Gotta say that the acoustic version of "Teenage Lust" (do I hafta tell ya it ain't the MC5 "chestnut"?) was perhaps too much in the false angst mode that has affected too many of these eighties post-whatever acts, but the general drive and force to be found here is (gosh I hate to admit it!) quite admirable. It's great listening to something in a rock mode recorded within the past thirty years that doesn't sound as if it's being pushed on those pseudo-radicals who made up your local high school phony intellectual society, eh?
Archie Shepp-THE NEW YORK CONTEMPORARY FIVE (originally on Storyville)

I'd see this 'un plugged in a whole number of jazz catalogs over the year but never gave the time of day to picking it up. And it ain't no surprise that this '63 side's a must hear which kinda makes me wish that Bill would have sent it to me back in the eighties so's I coulda spent a larger portion of my life listening to it!. More early free jazz (or avant garde if you prefer) laid down right around the time folks like Shepp were taking it all into even more stellar realms than the originators of the style were doing way back inna early fifties.

Shepp is in top notch form here playing pretty angular alongside such equally innovative wowzers as Don Cherry, John Tchicai and J. C. Moses (anyone out there got a bio on bassist Don Moore?) and with only a little stretch of the ears can you hear the angry, sad and soul-wrenching music that he would be shaking the jazz world with within the span of a few years. Oh yeah, you can still hear the anger, but right now it's just developing into the total scronk abandon that used to get people writing in to DOWN BEAT complaining that it was just a buncha guys farting through their horns and that only immature rock 'n roll freaks could enjoy it even to the barest minimum! Well, those readers really had it on the ball even then, dontcha think?

Mighty good fire music you got there Shepp...kinda makes me wish you weren't the rabid communist type just so's I could enjoy it a whole lot more knowing you're not a mouthpiece for the bloodiest thing to hit the twentieth century and beyond!
IN CLOSING, I thought I'd do you all well by linking up this particular piece from the always interesting TAKI'S TOP DRAWER site. I did it if only to remind alla you "ex" punks out there that maybe that radical left youth of yours which only turned you into yet another New Deal Liberal type wasn't exactly the proper way for you to evolve no matter how much Tim Yohannon told you different. Yeah, you all know that I personally can't stand its author Gavin McInnes especially when he gets into his smug, Scots-Irish "If there was a God I'd be a member of his chosen people" credo, but considering how a lotta the punks that I remember in the past have since developed into such a carbon copy of the old fifties/sixties type of liberal to the point where most of 'em might as well have been Dave Berg (with bald spots where their mohawks used to be) I gotta admit that this particular piece of his was whatcha'd call downright exhilarating. And frankly, I must say that a lotta the points that McInnes made could very well have appeared in just about any self-righteous fanzine of the past with perhaps a few tweeks here 'n there, though I have the strange feeling that the crew at MAXIMUM ROCK 'N  ROLL and FLIPSIDE mighta passed on it in favor of some hotcha Scene Report from Nairobi or even a piece on sugarcane harvesting time in Cuba! Gotta keep them priorities straight, y'know...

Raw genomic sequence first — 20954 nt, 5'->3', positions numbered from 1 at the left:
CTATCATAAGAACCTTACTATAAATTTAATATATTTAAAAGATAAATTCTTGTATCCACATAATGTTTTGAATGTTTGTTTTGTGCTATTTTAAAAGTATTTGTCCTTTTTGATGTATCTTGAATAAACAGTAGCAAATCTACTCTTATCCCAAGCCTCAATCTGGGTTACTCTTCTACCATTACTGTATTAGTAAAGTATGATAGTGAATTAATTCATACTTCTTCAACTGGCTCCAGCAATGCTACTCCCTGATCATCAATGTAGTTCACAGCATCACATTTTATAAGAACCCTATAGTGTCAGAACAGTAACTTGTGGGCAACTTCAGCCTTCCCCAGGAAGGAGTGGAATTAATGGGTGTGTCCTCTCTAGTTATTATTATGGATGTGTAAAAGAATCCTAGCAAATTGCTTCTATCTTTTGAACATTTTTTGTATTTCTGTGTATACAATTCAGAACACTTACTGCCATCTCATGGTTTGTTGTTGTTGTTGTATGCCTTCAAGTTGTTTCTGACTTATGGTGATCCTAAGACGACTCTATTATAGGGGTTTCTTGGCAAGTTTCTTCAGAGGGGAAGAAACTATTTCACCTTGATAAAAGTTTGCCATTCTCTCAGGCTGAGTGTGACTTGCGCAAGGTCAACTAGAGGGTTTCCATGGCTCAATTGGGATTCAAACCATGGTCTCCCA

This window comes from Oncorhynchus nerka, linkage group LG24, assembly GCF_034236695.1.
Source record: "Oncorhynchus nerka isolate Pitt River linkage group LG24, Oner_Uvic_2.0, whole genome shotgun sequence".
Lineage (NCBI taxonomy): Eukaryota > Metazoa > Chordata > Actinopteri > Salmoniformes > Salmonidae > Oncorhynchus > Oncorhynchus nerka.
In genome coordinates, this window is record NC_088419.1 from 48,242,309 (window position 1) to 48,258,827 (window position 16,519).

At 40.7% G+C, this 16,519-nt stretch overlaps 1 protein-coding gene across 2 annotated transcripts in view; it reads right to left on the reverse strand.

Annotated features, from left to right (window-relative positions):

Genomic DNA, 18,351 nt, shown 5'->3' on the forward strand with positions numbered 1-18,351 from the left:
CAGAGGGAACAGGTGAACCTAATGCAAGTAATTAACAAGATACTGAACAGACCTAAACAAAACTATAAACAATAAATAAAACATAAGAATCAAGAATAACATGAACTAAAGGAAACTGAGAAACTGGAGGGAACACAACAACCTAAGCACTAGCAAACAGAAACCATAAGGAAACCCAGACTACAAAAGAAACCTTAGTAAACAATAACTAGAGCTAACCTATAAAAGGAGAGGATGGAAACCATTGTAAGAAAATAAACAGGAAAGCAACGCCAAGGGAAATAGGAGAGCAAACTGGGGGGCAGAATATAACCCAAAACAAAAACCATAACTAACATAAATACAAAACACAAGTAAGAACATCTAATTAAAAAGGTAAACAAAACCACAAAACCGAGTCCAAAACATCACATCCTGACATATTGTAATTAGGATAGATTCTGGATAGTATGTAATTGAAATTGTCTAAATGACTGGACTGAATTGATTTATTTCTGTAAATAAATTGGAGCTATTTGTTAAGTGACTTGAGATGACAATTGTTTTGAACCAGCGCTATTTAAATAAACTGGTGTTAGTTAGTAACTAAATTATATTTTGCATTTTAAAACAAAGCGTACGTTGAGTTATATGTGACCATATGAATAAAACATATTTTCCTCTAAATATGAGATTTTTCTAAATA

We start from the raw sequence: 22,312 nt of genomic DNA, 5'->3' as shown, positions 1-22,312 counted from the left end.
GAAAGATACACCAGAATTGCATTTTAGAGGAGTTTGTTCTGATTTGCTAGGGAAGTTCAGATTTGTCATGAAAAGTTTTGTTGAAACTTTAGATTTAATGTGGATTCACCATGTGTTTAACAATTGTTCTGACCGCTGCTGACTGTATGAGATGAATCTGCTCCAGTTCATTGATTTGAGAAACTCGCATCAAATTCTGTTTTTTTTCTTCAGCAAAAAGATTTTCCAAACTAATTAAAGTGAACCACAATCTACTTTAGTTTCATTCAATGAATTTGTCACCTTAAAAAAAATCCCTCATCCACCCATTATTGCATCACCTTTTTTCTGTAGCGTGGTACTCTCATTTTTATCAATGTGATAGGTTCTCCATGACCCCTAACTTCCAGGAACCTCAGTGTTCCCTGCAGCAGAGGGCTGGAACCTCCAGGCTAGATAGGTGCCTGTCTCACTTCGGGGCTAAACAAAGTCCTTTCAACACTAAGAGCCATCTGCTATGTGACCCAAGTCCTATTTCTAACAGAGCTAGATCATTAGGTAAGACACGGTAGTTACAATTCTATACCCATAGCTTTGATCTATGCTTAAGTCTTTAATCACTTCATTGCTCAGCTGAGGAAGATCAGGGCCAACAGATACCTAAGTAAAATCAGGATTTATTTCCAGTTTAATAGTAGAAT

* Always wondered what that goop tasted like...I used to think that maybe on one week it came in cheddar cheese and the next in peanut butter or something equally weirdo to the mind of your atypical eight-year-old, and all of those African youth were just as curious as I was as to what the new flavor was gonna be just like kids my age used to get all excited about free toy surprises in boxes of cereal!.Hey, when you're a kid that's how your mind works, and frankly some of us still got noggins that operate in that fashion which come to think of it's gotta be an attribute in these Attention Deficit Disorder/Asperger's Syndrome-laden days!

**At least "phony" according to Parker Tyler via his infamous UNDERGROUND FILMS book, and given some of the critera he uses for "good" underground vs. "bad" perhaps he does have a point. You may beg to differ and I might too, 'cept that the only scene I've caught from this was the ones with the Fugs playin' and I'm in no position to state whether or not Mr. Tyler was right or wrong in his critique. Wishy-washiness was always one of my better attributes.


Anonymous said...

do you want Rebecca and the Sunnybrook Farmers? I can burn a cdr of's odd, to say the least, but not sure if it's odd in a way that will appeal to you...


Christopher Stigliano said...

Chris to Bill...JUST KIDDING!!!!

Anonymous said...

it's too early in the morning for me to handle irony!

Anonymous said...

Don't waste time on The Sound of Speed... what you need is this beauty:

An AMAZING collection.